Last week, articles abounded when Mitt Romney advised Southern Virginia University graduates to "Get married, have a quiver full of kids if you can." Many readers noted the silliness of this remark; not as many noted its significance. Romney was not talking like your out-of-touch uncle, trying to say something encouraging about hearth and home but missing the big picture. Not by a long shot. He was speaking the language of conservative patriarchal Christian ideology — an ideology that, increasingly, is shaping both our policies and our discourse. To ignore or dismiss his statement would be a mistake. It's time America took a crash course in Christian fundamentalism, so that we understand why a white Christian man with money and power would tell recent college graduates to go forth and multiply.
I first learned about the Quiverfull movement (yes, it is a movement) via Frank Schaeffer’s Sex, Mom, and God: How the Bible’s Strange Take on Women Led to Crazy Politics — and How I Learned to Love Women (and Jesus) Anyway. Frank Schaeffer helped to lead the conservative antiabortion movement of the 1980s, and then changed his mind, his heart, and his politics. His book discusses his reasons for this shift, and gives some very interesting insights into the unholy union between evangelical Christianity and American politics. When he was working within Christian fundamentalism, Schaeffer helped to publish Mary Pride, the founder of Quiverfull, which advocates for the submissiveness of women: according to the Quiverfull ideology, women are here to incubate and raise children, and they are happiest when in submission to men.
Here’s the scoop on Quiverfull:
- The name comes from Psalm 127, 3-5: "Lo, children are an heritage of the LORD: and the fruit of the womb is his reward. As arrows are in the hand of a mighty man; so are children of the youth. Happy is the man that hath his quiver full of them."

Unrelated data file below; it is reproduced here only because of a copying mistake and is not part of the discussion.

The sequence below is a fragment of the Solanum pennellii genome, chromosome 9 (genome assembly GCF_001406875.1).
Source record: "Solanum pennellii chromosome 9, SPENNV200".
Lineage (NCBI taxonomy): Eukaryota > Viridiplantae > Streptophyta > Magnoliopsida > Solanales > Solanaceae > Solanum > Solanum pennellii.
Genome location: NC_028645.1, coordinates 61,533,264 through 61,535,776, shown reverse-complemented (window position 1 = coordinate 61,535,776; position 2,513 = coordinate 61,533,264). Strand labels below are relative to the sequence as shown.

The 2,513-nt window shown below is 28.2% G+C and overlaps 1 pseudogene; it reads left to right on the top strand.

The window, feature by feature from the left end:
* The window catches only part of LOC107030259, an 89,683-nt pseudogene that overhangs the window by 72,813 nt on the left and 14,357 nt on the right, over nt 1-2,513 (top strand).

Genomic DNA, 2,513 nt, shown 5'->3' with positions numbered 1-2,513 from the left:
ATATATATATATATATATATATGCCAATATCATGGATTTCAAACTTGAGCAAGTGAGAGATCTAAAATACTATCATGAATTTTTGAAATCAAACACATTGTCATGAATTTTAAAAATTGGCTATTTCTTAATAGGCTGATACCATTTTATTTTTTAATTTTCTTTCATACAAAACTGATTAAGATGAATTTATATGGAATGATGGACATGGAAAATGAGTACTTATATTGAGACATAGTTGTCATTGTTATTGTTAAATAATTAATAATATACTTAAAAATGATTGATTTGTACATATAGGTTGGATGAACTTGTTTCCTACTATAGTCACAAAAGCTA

- Mary Pride’s first book, The Way Home, became the “Bible” for the Christian home school movement.
· - Nancy Leigh DeMoss extended the Quiverfull movement to a much larger audience; her work discusses the liberating qualities of submission for women. Yes, you read that correctly.
- Children are seen as "God's army," the idea being that if fundamentalist Christian families have tons of kids, over time there will be so many of them that they can enact Christian patriarchal will (which they see as divine will) via policy.
- A woman's womb belongs to God.
Put these ideas together with those we've heard from Rick Santorum, Todd Akin, and Ken Cuccinelli (who has political power and is using it) and you get quite a patriarchal picture, with fundamentalist Christian white men holding the paintbrush. Policies that would ensure equal pay in the workforce and affordable access to contraception, abortion, and childcare are adversely affected. These are feminist policies, and fundamentalist Christianity loudly opposes feminism.
It is significant that women are leaders of the Quiverfull movement; these are Christian mothers, not middle-aged white men, talking about female submission and children. In arguing with Christian fundamentalist ideals, feminists who believe women can and should control their own fertility can sound, to the Christian ear, as though we value neither children nor God. We are, in fact, put in this ideological box by default. We need to understand Christian fundamentalism so that we can have a fuller conversation, one which includes a discussion of God and faith but doesn't promote female submission. (For information about how Quiverfull can lead to the spiritual abuse of women, see No Longer Quivering.)
We should be taking the voices of fundamentalist patriarchal Christianity who speak its tenets in mainstream society very seriously. Mitt Romney may have been speaking to a receptive audience — a largely Mormon student body, many of whom were female supporters of his campaign — but he came awfully close to speaking to us all, as president of the United States.